More than 100 students, faculty, staff and community members convened on the concourse outside the newly-renovated Wooster Hall for a ribbon-cutting celebrating the building’s opening and its new place as a central hub of activity and service on the SUNY New Paltz campus.
“Many people and companies dedicated hard and excellent work to the Wooster Hall renovation, and this ribbon-cutting ceremony is a celebration of a great collective achievement,” said President Donald P. Christian. “We have completely renovated Wooster from a 1960s era building of Brutalist architecture, to a spacious, modern layout with centralized student services and enhanced spaces for academic programs in the liberal arts and engineering disciplines. To all involved, thank you for your great work and this positive addition to our campus.”
The ceremony capped a process that began in 2008, when planning got underway with major support from State Senator John Bonacic and State Assemblymember Kevin Cahill. Bonacic attended and spoke at the opening.
“I want to congratulate President Don Christian for his vision in moving SUNY New Paltz forward with these kinds of capital projects,” Senator Bonacic said. “The real reason we’re all here today is the excellence in education this university provides, the result of a collective effort between Don, the staff, the teachers, and many others. It’s why when I come here I always say that New Paltz is the gem of the SUNY system.”
Following the ribbon-cutting the architects and contractors offered visitors a tour of the building and its many new features: the transformed exterior design; the state-of-the-art HVAC and energy recovery systems; the “Spanish steps” walkway alongside the building; the modern teaching and learning areas and labs inside; the various measures that helped ensure an expected Leadership in Energy & Environmental Design (LEED) Gold rating from the U.S. Green Building Council; and of course, Element 93, the new café named for Neptunium, the 93rd element on the periodic table, whose symbol is “Np.”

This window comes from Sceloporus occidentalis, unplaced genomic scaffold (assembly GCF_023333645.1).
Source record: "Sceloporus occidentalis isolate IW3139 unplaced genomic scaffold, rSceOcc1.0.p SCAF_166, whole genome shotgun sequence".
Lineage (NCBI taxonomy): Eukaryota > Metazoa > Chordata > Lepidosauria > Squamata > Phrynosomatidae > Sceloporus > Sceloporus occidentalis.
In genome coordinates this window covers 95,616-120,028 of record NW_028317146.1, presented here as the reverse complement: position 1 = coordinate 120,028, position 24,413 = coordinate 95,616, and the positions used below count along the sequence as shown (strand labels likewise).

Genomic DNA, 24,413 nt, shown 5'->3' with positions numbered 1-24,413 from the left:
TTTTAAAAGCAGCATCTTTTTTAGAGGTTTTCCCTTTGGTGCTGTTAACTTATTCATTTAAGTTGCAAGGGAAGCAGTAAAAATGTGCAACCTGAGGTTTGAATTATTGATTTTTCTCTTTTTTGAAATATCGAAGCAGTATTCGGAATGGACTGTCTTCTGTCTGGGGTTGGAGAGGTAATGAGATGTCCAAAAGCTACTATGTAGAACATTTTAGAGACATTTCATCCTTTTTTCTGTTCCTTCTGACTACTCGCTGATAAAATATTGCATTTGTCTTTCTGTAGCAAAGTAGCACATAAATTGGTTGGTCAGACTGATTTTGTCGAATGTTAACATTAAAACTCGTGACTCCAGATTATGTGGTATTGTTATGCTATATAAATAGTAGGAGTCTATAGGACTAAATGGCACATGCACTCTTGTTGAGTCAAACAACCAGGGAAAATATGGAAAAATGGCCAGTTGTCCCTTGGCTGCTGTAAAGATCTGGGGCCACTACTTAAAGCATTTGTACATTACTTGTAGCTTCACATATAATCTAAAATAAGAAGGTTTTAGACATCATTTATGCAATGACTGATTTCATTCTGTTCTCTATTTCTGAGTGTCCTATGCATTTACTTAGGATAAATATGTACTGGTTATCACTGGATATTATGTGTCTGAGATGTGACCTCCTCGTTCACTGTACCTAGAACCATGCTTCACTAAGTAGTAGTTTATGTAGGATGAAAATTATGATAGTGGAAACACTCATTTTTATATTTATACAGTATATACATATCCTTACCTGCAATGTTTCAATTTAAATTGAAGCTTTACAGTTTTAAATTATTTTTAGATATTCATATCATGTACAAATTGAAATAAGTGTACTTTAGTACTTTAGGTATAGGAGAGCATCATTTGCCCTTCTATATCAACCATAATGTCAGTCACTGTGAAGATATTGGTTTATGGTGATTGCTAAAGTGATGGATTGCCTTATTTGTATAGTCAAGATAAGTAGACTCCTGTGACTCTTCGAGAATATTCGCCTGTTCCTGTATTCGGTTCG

The design and execution of many of these features drew on the expertise of major contractors from Croxton Collaborative Architects of New York, N.Y., APS Contracting of Paterson, N.J., Jacobs and the State University Construction Fund, among others, who supported the renovation of Wooster from conception to completion. Overall the project employed more than 40 subcontractors and generated 225 jobs, a testament to the College’s impact on the regional economy.
“Wooster Hall 2016 is neither a demolition nor a preservation – it represents the incorporation of a half-century of knowledge and values since its first dedication in 1967, and strikes a new relationship between the campus of SUNY New Paltz and those who occupy its halls,” said Randy Croxton, president of Croxton Collaborative Architects, the lead architectural firm for the project.
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Wooster Hall has been open and operational since the start of the fall 2016 semester, home to a suite of student-service offices such as Records & Registration, Student Accounts and Academic Advising, as well as the academic Departments of Psychology and Anthropology.
Psychology Teaching Assistant and graduate student Vania Rolon ’16g spoke to the impact the new building is already having on the campus learning environment.
“As someone who aspires to become a researcher one day, I’ve come to realize that strong ideas do not always come from myself alone, but from the feedback and support of those in my cohort,” Rolon said. “The fact that we have the entire psychology faculty, their research labs, the graduate student lounge and the TA office all under the same roof, makes Wooster feel like this is our home. Being provided with a spacious area where we can let our inner enthusiasts roam free has given me more amiable experiences than I would have had otherwise studying in a more closed off space by myself.”
More information about construction at SUNY New Paltz is available online.